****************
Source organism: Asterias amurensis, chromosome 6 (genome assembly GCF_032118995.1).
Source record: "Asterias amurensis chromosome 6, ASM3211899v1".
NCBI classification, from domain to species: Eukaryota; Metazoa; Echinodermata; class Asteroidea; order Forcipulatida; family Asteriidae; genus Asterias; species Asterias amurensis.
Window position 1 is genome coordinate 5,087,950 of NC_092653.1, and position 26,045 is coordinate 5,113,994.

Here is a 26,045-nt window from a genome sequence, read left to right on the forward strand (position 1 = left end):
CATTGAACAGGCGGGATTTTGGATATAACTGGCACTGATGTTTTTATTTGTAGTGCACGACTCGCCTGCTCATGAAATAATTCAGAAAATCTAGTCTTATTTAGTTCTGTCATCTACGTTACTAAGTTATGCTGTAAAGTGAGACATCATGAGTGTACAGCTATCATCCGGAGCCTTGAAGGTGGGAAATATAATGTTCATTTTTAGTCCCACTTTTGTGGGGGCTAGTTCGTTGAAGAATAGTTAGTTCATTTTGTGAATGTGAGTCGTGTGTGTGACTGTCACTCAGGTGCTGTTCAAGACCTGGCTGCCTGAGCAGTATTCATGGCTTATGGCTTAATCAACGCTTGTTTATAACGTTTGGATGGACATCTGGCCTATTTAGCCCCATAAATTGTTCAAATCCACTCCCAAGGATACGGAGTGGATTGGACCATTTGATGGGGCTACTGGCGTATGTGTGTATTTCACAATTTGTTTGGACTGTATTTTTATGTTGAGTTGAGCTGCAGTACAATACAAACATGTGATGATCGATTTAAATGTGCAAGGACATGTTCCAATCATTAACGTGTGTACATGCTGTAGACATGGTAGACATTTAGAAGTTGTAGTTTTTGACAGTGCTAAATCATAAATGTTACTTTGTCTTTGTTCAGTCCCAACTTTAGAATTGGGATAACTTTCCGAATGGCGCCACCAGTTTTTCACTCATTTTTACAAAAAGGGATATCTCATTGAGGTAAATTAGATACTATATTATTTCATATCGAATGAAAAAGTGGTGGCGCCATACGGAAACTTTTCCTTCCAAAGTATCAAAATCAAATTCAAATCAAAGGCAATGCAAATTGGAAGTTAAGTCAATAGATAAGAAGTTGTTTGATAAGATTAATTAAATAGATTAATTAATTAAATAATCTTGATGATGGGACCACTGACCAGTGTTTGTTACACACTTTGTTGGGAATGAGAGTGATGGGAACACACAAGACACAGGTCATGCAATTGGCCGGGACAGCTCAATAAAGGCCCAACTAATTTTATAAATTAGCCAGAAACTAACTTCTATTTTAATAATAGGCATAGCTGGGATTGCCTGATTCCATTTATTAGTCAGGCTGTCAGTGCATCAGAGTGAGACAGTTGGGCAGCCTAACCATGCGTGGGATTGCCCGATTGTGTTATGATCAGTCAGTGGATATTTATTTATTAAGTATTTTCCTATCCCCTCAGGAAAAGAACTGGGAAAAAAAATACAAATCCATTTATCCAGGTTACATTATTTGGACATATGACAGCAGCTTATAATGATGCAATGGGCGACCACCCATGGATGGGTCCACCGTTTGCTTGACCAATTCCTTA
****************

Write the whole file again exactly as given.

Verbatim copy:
Source organism: Asterias amurensis, chromosome 6 (genome assembly GCF_032118995.1).
Source record: "Asterias amurensis chromosome 6, ASM3211899v1".
NCBI classification, from domain to species: Eukaryota; Metazoa; Echinodermata; class Asteroidea; order Forcipulatida; family Asteriidae; genus Asterias; species Asterias amurensis.
Window position 1 is genome coordinate 5,087,950 of NC_092653.1, and position 26,045 is coordinate 5,113,994.

Here is a 26,045-nt window from a genome sequence, read left to right on the forward strand (position 1 = left end):
CATTGAACAGGCGGGATTTTGGATATAACTGGCACTGATGTTTTTATTTGTAGTGCACGACTCGCCTGCTCATGAAATAATTCAGAAAATCTAGTCTTATTTAGTTCTGTCATCTACGTTACTAAGTTATGCTGTAAAGTGAGACATCATGAGTGTACAGCTATCATCCGGAGCCTTGAAGGTGGGAAATATAATGTTCATTTTTAGTCCCACTTTTGTGGGGGCTAGTTCGTTGAAGAATAGTTAGTTCATTTTGTGAATGTGAGTCGTGTGTGTGACTGTCACTCAGGTGCTGTTCAAGACCTGGCTGCCTGAGCAGTATTCATGGCTTATGGCTTAATCAACGCTTGTTTATAACGTTTGGATGGACATCTGGCCTATTTAGCCCCATAAATTGTTCAAATCCACTCCCAAGGATACGGAGTGGATTGGACCATTTGATGGGGCTACTGGCGTATGTGTGTATTTCACAATTTGTTTGGACTGTATTTTTATGTTGAGTTGAGCTGCAGTACAATACAAACATGTGATGATCGATTTAAATGTGCAAGGACATGTTCCAATCATTAACGTGTGTACATGCTGTAGACATGGTAGACATTTAGAAGTTGTAGTTTTTGACAGTGCTAAATCATAAATGTTACTTTGTCTTTGTTCAGTCCCAACTTTAGAATTGGGATAACTTTCCGAATGGCGCCACCAGTTTTTCACTCATTTTTACAAAAAGGGATATCTCATTGAGGTAAATTAGATACTATATTATTTCATATCGAATGAAAAAGTGGTGGCGCCATACGGAAACTTTTCCTTCCAAAGTATCAAAATCAAATTCAAATCAAAGGCAATGCAAATTGGAAGTTAAGTCAATAGATAAGAAGTTGTTTGATAAGATTAATTAAATAGATTAATTAATTAAATAATCTTGATGATGGGACCACTGACCAGTGTTTGTTACACACTTTGTTGGGAATGAGAGTGATGGGAACACACAAGACACAGGTCATGCAATTGGCCGGGACAGCTCAATAAAGGCCCAACTAATTTTATAAATTAGCCAGAAACTAACTTCTATTTTAATAATAGGCATAGCTGGGATTGCCTGATTCCATTTATTAGTCAGGCTGTCAGTGCATCAGAGTGAGACAGTTGGGCAGCCTAACCATGCGTGGGATTGCCCGATTGTGTTATGATCAGTCAGTGGATATTTATTTATTAAGTATTTTCCTATCCCCTCAGGAAAAGAACTGGGAAAAAAAATACAAATCCATTTATCCAGGTTACATTATTTGGACATATGACAGCAGCTTATAATGATGCAATGGGCGACCACCCATGGATGGGTCCACCGTTTGCTTGACCAATTCCTTA